Qualitative methods are relatively scarce in public administration research. This imbalance between qualitative and quantitative methods poses three significant concerns. First, there is a risk that measurement hurdles, coupled with the distance that quantitative methodology fosters between academics and administrative practice and practitioners, undermines our inclination and capacity to study policy-meaningful research questions that matter in the real world. Second, and related, the causality underlying the real problems that policymakers and public organizations face is often much too complex to be captured by one type of methodology, whether quantitative or qualitative. Third, quantitative methodology is most conducive to testing already available theories and hypotheses, as opposed to theory building. I propose that the answer to these concerns lays in denouncing commitment to abstract philosophical divisions and advancing collaboration between qualitative and quantitative researchers and versions of mixed methods that transcend mere triangulation. These arguments are illustrated in relation to the study of bureaucratic discrimination of minorities.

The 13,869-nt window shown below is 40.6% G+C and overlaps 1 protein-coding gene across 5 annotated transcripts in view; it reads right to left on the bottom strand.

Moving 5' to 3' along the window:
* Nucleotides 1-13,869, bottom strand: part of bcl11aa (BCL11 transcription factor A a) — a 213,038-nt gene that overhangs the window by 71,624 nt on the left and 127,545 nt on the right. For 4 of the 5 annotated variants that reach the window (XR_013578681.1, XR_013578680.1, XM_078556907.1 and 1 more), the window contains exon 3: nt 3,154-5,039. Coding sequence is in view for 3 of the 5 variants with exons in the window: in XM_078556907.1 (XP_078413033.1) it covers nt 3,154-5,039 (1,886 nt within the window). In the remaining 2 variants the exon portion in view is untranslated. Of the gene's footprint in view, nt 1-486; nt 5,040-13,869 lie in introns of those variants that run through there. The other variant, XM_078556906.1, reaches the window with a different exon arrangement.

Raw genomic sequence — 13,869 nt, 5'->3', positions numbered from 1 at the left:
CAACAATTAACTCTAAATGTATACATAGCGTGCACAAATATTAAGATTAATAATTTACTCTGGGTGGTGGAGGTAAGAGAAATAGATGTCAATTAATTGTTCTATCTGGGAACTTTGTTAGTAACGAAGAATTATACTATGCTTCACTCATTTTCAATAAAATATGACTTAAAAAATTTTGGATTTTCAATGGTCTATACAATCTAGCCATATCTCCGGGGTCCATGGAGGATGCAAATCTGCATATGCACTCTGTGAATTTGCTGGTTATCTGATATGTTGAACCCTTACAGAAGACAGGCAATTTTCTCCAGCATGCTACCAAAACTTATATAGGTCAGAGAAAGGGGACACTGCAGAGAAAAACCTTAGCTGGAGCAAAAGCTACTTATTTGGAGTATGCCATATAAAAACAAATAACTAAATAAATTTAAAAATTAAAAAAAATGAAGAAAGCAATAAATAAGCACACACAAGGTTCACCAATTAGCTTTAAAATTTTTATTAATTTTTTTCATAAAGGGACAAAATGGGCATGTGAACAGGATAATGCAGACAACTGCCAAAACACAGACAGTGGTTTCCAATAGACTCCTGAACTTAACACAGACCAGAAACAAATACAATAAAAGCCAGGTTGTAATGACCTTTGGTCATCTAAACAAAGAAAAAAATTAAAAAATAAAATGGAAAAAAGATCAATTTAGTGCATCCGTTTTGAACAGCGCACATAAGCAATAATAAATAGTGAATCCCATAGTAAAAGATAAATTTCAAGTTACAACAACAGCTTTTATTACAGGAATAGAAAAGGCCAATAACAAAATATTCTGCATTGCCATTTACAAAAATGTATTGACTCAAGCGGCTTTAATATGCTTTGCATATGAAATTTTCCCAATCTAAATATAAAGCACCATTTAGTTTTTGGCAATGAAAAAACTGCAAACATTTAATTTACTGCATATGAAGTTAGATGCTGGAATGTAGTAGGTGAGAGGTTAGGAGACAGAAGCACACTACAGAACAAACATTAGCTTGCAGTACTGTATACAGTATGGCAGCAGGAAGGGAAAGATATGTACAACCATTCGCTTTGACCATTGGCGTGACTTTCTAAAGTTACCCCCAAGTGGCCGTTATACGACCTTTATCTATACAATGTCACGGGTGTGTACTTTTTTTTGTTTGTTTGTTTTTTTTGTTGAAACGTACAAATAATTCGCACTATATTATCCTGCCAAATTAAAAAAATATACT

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- mixed methods
- qualitative methods